SeaWorld Orcas Are Not Educational
Orcas have been studied in a captive environment since 1965 and all the information that can be learned from this type of unnatural situation has been obtained. The Orca species of whale has shown repeatedly that they prefer death to captivity, most not surviving the first year. The few that manage to fight for life display ongoing erratic behavior similar to what is found in soldiers returning from prolonged exposure to war.
For SeaWorld’s Orca display to hold meaningful educational value here is what must be understood as enlightening, factual data for universal edification to the general population.
- Orcas normally swim with people
- They routinely perform tricks for food
- Swimming around listlessly in small circles is standard behavior
- A solitary lifestyle is preferred over a social one
- Their dorsal fin naturally droops
- They consume diminutive amounts of small fish for their regular diet
The complex realities of a Killer Whale’s existence cannot be simulated in a captive setting. Orcas swim in tightly knit pods and are highly social. While each dorsal fin is as unique as a fingerprint, none of them droop outside of captivity. They play for family interaction, education, and for play sake, not for their dinner. Further, Orcas are at the top of the aquatic food chain. They have no real natural predators outside of the very young or ill and are known to eat a wide range of aquatic life from Herring to Great White Sharks.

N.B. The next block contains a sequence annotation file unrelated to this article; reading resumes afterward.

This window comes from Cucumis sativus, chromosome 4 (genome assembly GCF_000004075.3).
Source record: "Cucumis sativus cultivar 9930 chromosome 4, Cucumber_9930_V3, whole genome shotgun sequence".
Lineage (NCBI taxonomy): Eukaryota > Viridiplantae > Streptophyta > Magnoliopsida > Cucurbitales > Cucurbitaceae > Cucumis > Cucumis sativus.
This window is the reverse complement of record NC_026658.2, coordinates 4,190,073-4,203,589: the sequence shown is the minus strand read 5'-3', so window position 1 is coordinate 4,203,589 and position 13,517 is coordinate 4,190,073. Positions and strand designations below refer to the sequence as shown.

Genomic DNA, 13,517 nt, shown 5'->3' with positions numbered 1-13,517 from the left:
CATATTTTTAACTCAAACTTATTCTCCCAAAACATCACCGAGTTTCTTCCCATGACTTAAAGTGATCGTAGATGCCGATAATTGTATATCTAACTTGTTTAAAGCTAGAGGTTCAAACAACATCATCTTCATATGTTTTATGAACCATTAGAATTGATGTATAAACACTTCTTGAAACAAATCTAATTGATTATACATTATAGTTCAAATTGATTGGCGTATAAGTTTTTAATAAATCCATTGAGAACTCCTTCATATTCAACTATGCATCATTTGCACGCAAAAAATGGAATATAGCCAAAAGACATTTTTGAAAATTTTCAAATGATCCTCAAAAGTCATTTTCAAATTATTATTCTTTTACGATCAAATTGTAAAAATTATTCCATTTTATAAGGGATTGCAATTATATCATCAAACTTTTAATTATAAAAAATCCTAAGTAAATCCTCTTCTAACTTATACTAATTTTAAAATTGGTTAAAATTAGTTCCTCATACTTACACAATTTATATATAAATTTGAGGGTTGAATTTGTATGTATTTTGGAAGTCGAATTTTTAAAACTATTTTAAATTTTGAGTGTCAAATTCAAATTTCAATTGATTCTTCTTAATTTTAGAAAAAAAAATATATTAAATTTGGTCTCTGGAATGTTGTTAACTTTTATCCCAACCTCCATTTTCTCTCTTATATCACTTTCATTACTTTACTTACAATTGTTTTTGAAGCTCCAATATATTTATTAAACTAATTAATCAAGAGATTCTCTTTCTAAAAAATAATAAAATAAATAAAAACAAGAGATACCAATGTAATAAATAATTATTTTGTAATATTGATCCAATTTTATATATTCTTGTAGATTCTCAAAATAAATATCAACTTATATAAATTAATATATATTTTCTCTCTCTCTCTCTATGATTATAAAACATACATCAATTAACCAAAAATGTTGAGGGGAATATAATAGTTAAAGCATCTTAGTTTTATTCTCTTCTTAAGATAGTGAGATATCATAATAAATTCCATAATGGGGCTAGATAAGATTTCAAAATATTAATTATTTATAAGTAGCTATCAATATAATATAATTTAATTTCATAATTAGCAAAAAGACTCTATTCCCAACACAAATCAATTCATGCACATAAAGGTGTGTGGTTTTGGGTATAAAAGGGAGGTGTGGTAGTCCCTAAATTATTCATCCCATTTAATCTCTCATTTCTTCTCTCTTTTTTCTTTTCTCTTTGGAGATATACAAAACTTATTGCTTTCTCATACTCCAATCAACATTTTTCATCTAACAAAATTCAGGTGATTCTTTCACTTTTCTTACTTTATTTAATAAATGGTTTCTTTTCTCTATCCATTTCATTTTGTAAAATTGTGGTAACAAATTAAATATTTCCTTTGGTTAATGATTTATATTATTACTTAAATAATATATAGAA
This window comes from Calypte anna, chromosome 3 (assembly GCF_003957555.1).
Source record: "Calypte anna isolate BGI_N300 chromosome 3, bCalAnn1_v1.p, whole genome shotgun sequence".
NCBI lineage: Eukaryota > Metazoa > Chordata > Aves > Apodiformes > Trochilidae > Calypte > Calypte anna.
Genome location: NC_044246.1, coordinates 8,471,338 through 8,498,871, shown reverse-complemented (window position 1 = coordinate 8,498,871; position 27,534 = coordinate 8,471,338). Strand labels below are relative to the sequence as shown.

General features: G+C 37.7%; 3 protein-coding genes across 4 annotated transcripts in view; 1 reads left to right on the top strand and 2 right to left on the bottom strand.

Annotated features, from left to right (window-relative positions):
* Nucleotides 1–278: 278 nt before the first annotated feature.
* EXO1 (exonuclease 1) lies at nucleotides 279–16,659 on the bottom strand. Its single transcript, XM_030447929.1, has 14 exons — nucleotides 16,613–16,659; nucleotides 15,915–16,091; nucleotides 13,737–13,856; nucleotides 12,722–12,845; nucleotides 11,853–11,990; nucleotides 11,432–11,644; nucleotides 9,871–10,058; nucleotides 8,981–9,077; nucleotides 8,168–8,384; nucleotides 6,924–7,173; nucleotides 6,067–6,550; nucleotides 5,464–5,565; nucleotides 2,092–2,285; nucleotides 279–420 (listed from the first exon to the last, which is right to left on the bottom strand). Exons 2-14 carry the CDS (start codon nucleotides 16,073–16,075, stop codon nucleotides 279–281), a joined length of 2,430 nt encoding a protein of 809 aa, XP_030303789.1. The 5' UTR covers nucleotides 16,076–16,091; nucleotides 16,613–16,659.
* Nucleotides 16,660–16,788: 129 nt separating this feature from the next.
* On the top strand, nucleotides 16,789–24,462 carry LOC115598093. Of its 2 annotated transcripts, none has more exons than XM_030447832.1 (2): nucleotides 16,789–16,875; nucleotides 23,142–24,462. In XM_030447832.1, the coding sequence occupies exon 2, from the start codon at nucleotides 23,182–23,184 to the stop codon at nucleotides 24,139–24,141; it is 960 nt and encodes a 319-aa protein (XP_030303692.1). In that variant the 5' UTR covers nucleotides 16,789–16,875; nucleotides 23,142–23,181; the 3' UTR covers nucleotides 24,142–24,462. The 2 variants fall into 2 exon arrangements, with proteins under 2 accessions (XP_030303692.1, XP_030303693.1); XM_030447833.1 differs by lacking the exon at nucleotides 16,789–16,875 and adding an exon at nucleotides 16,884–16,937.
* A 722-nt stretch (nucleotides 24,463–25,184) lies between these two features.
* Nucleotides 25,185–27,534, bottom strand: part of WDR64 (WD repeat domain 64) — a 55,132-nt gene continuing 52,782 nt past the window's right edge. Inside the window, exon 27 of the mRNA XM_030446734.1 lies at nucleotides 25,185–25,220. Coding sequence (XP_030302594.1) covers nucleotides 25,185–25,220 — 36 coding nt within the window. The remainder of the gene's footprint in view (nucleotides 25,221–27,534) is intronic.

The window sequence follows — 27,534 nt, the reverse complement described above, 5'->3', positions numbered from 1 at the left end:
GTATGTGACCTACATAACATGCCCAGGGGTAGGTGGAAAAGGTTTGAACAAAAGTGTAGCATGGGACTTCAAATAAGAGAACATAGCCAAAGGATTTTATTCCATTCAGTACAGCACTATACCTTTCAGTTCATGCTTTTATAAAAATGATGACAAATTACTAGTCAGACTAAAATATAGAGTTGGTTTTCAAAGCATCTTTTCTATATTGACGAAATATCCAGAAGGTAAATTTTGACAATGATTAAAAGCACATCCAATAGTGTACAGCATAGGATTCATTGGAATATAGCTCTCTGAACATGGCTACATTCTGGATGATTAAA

While Orcas do not engage in migratory behavior, neither do they swim around listlessly in small circles. They are territorial to their particular region of origin. The specific species of Southern Resident Orcas, held captive by SeaWorld, reside in Puget Sound off the coast of Washington state.
In large part to the shockingly inhumane capturing methods crafted in 1965 by Edward Griffin of Seattle Marine Aquarium and Don Goldsberry of SeaWorld, the species is so threatened that it is under the protection of the Endangered Species Act. The Southern Resident Orcas were once a thriving clan in the 1960’s. They are now reduced to 3 surviving families with a total combined population count of approximately 83 members in 2011. Although, from looking at SeaWorld’s Endangered Whale “Animal Bytes” website one would never know that is the case.
SeaWorld contests that the utilization of educational videos, books, and lectures in conjunction with the misleading Orca display more than makes up for the lack of visual accuracy of the Seaquarim shows. Strangely enough, this line of reasoning further supports the stance that there is no direct educational value to be found by looking at Orcas in artificial tank surroundings.
The most effective ways to educate and research Orcas are with accurate text, informative documentaries, live video feeds whenever possible, and unobtrusively observing them in their natural habitat. Just as students are sent to Washington D.C. to study United States history and governmental intricacies, it is equally reasonable to have rudimentary and advanced students take fieldtrips to Puget Sound to better understand the nature of the species. The combination of organic fieldtrips, informative lectures, well written texts, and properly laid out documentaries, affords students and researchers alike a well rounded opportunity for education. Additionally, it provides the added benefit of feeling a sense of genuine connection towards the whales by experiencing the Orcas in their natural element, a methodology that cannot be reproduced in artificial conditions.
For those interested in shutting down harmful entertainment venues like SeaWorld’s Orca display for their lack of educational value, sign the Truth In Orca Education Initiative.
Enjoy learning more together, watch In the Company of Whales
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